Netanyahu condemns Ankara attack

In what some see as a sign that relations with Turkey are improving, Netanyahu expresses solidarity with Turkey following Ankara bombing.

Elad Benari ,

Binyamin Netanyahu
Binyamin Netanyahu
Emil Salman/Haaretz/Flash 90

In what could be interpreted as another sign that rapprochement with Turkey is close, Prime Minister Binyamin Netanyahu on Sunday night issued a statement condemning the suicide car bombing in Ankara which killed more than 30 people.

A statement from his office said that Netanyahu “condemns the large-scale terrorist attack in Ankara in which innocent citizens lost their lives and many dozens were injured.”

“Israel expresses solidarity with the Turkish people in the war against terrorism and calls on the international community to unite in the fight against terrorism,” the statement from the Prime Minister's Office added.

The statement comes amid continued reports that Turkey and Israel are closer than ever to restoring ties that were cut in 2010 following the Mavi Marmara incident.

Recent reports indicated that Israel and Turkey had reached "understandings" to normalize the ties that were downgraded when IHH Islamists on board the Marmara refused to heed Israeli orders to turn the ship around and dock at the Ashdod Port instead of Gaza.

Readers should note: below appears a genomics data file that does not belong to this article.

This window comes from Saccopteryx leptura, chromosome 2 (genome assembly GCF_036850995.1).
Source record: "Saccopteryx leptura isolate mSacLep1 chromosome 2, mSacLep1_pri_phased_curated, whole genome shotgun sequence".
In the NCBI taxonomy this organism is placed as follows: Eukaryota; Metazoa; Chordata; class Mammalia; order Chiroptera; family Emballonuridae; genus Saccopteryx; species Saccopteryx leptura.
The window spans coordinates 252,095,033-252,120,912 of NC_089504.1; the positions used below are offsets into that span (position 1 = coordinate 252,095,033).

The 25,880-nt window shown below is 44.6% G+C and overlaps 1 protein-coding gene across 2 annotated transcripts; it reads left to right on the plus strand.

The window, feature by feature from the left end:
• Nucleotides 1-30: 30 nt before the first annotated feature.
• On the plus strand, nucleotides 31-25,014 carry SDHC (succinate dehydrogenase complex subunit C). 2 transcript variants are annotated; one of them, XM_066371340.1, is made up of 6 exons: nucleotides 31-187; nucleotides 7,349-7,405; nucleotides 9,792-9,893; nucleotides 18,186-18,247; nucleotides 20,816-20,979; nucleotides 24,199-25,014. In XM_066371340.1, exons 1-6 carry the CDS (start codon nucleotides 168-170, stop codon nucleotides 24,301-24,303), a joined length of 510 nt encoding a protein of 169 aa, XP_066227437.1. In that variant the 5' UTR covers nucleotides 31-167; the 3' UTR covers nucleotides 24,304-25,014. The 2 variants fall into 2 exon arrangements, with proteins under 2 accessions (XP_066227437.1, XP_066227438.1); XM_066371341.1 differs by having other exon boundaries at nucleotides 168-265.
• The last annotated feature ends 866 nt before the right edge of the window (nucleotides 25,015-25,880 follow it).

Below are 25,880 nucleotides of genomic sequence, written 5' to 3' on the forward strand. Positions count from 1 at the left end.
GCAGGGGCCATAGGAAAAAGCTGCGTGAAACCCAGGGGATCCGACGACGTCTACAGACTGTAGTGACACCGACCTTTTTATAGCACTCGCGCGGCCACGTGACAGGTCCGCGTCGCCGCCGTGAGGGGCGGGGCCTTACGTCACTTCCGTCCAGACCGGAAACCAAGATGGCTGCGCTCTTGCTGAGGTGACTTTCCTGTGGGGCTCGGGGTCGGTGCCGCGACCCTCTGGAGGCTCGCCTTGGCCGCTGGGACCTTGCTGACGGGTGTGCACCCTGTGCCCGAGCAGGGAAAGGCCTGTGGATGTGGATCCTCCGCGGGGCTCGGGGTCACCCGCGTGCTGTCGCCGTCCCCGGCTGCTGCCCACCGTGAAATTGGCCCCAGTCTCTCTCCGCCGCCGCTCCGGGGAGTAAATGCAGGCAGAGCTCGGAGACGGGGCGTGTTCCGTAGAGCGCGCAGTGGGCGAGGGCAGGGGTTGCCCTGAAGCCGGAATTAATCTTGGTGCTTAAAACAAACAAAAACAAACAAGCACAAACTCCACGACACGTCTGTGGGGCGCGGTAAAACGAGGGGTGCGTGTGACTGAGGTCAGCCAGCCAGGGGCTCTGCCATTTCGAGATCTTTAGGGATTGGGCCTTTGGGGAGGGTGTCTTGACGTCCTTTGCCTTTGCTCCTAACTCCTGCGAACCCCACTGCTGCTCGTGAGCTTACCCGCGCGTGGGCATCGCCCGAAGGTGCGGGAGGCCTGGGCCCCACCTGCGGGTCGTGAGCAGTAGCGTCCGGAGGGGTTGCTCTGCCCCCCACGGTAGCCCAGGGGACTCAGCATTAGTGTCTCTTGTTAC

When the ship insisted on continuing to Gaza, IDF soldiers had no choice but to board it, upon which they were attacked by the Islamists, forcing them to open fire.

Turkey cut off ties with Israel when it refused to apologize for the incident and pay compensation to the families of those who were killed on the ship. Netanyahu has since apologized to Turkish President Recep Tayyip Erdogan under pressure from the United States.

Recently, diplomatic sources said the sides were making progress in rapprochement talks, but some issues still need to be resolved.

Two weeks ago, Turkey's Foreign Minister said the two countries may announce a reconciliation agreement “within days”.

Issues of contention between the sides are reportedly the demand for compensation as well as Turkey's demand for a major seaport in Hamas-controlled Gaza as part of a $5 billion project to reconstruct  the enclave.

The Israeli government has firmly opposed such a seaport, given the danger of it being used to smuggle in weapons. In fact, Major General Yoav Mordechai, the Coordinator of Government Activities in the Territories (COGAT), recently made clear that Israel is not conducting any negotiations on the establishment of a seaport in Gaza.